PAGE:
The Environmental Protection Agency 2012 greenhouse gas (GHG) inventory shows that cows and other ruminants produce more "anthropogenic" methane than natural gas systems.
Methane emissions from enteric fermentation by ruminants has increased 2.3 percent since 1990 and now represents 25 percent of U.S. methane emissions. Natural gas systems have reduced their emissions almost 17 percent since 1990, but are still a major source, representing 22 percent of U.S. methane emissions.
EPA attributes the natural gas systems' emissions reduction to improved technology used in production and distribution. Natural gas production emissions increased by 24.9 percent from 1990 through 2006 due primarily to increases in hydraulically fractured well completions and workovers, and then declined by 20 40.4 percent from 2006 to 2012. The recent decline is attributed to industry adoption of new technology.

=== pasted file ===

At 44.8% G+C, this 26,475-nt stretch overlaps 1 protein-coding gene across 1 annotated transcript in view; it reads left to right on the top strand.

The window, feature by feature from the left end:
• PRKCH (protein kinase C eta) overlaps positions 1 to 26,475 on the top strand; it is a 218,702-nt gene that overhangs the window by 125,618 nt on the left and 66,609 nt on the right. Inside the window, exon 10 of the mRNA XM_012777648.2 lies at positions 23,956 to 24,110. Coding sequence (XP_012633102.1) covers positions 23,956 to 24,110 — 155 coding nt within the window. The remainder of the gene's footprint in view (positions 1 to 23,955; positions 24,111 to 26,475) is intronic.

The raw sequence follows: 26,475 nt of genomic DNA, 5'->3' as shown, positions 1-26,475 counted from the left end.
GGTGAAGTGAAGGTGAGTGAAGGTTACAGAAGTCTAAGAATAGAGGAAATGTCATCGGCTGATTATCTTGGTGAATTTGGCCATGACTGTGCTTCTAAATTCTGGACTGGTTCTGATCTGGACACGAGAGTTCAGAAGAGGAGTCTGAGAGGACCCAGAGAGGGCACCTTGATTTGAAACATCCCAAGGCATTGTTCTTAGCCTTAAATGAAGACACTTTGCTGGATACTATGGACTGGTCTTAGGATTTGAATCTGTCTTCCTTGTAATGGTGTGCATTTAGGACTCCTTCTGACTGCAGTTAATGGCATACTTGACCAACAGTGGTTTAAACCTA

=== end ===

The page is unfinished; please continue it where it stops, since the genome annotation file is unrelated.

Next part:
Should we attribute the increase in emissions from cows to the fact that there are more well-paid industry workers eating steak instead of chicken?
The chart below shows the methane emissions by source.
The inventory reports on CO2, CH4, N2O, and several other fluorine-containing halogenated substances, so there is much more to read. The complete draft 1990-2012 Greenhouse Gas Emissions Inventory and instructions on how to submit comments on the draft are available here. Comments are due by March 26, 2014.